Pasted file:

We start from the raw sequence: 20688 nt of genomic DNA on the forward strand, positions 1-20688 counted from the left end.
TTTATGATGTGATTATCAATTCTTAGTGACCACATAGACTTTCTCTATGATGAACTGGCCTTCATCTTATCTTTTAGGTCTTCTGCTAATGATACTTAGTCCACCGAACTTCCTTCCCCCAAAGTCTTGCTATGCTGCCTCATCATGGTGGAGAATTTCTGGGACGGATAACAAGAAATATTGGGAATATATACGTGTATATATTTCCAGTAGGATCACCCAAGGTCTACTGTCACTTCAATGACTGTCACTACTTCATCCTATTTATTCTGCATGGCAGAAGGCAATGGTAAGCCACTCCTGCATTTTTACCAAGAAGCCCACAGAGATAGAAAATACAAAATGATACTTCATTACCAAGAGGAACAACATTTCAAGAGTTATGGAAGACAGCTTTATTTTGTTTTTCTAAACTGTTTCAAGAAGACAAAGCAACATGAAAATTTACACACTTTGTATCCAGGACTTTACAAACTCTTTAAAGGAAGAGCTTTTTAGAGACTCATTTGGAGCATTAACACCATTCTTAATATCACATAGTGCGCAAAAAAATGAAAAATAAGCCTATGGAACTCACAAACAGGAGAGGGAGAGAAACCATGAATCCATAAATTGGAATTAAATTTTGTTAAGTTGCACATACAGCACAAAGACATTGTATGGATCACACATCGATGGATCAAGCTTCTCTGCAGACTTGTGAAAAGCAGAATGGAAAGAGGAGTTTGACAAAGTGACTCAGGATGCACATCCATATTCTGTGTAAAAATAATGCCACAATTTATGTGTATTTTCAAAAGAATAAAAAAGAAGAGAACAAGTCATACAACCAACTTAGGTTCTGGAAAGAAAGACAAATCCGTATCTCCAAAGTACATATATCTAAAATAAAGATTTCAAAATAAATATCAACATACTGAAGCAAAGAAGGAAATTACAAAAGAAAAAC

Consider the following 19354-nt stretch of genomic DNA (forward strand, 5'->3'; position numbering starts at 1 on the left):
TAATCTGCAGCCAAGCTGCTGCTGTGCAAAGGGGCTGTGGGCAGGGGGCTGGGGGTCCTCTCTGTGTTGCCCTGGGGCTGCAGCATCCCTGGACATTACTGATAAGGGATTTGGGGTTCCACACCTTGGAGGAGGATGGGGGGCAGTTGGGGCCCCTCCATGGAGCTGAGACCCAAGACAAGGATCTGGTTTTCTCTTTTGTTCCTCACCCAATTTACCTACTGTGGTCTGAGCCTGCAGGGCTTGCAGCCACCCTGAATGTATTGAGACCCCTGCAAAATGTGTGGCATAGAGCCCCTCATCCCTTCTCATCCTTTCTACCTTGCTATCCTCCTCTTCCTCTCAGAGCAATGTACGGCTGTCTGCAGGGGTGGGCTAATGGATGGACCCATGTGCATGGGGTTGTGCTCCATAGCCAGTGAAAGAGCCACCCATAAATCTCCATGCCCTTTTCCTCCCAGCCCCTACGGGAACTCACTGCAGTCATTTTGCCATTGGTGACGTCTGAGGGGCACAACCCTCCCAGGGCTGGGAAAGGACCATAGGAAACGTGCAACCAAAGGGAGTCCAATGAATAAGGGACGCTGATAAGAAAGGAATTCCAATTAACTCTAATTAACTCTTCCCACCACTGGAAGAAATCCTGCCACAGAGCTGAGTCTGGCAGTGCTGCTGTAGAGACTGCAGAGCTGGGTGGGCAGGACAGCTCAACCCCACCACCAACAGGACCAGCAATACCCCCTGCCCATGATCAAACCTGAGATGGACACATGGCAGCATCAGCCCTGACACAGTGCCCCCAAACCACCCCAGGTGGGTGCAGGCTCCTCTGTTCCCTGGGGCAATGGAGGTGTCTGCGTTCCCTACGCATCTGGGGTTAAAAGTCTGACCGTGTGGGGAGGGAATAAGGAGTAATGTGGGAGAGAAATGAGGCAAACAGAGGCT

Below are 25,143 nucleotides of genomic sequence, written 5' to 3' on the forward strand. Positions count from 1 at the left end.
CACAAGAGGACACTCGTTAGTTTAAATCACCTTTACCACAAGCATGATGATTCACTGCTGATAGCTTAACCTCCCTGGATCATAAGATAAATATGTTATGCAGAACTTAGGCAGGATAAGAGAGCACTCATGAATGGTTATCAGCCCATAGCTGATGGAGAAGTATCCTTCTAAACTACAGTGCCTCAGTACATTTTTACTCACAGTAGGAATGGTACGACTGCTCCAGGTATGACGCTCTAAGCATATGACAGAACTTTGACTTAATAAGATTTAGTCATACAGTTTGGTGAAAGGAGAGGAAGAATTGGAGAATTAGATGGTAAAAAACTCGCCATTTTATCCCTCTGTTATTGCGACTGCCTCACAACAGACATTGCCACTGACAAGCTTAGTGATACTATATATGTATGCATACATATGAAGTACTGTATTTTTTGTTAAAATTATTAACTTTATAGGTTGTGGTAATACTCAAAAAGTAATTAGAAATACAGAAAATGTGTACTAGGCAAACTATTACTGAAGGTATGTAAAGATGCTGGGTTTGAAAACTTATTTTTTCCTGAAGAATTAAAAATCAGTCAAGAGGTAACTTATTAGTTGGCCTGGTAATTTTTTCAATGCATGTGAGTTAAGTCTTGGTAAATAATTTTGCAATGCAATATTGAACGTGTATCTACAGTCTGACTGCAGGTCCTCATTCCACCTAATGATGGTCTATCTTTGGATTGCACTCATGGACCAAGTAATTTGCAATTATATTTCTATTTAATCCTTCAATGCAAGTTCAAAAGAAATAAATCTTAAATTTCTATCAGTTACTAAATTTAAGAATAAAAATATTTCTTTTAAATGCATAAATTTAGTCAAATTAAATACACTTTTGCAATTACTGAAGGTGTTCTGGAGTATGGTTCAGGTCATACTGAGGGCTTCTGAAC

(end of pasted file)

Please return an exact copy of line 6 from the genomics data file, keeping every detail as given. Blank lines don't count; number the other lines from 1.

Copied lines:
CACAAGAGGACACTCGTTAGTTTAAATCACCTTTACCACAAGCATGATGATTCACTGCTGATAGCTTAACCTCCCTGGATCATAAGATAAATATGTTATGCAGAACTTAGGCAGGATAAGAGAGCACTCATGAATGGTTATCAGCCCATAGCTGATGGAGAAGTATCCTTCTAAACTACAGTGCCTCAGTACATTTTTACTCACAGTAGGAATGGTACGACTGCTCCAGGTATGACGCTCTAAGCATATGACAGAACTTTGACTTAATAAGATTTAGTCATACAGTTTGGTGAAAGGAGAGGAAGAATTGGAGAATTAGATGGTAAAAAACTCGCCATTTTATCCCTCTGTTATTGCGACTGCCTCACAACAGACATTGCCACTGACAAGCTTAGTGATACTATATATGTATGCATACATATGAAGTACTGTATTTTTTGTTAAAATTATTAACTTTATAGGTTGTGGTAATACTCAAAAAGTAATTAGAAATACAGAAAATGTGTACTAGGCAAACTATTACTGAAGGTATGTAAAGATGCTGGGTTTGAAAACTTATTTTTTCCTGAAGAATTAAAAATCAGTCAAGAGGTAACTTATTAGTTGGCCTGGTAATTTTTTCAATGCATGTGAGTTAAGTCTTGGTAAATAATTTTGCAATGCAATATTGAACGTGTATCTACAGTCTGACTGCAGGTCCTCATTCCACCTAATGATGGTCTATCTTTGGATTGCACTCATGGACCAAGTAATTTGCAATTATATTTCTATTTAATCCTTCAATGCAAGTTCAAAAGAAATAAATCTTAAATTTCTATCAGTTACTAAATTTAAGAATAAAAATATTTCTTTTAAATGCATAAATTTAGTCAAATTAAATACACTTTTGCAATTACTGAAGGTGTTCTGGAGTATGGTTCAGGTCATACTGAGGGCTTCTGAAC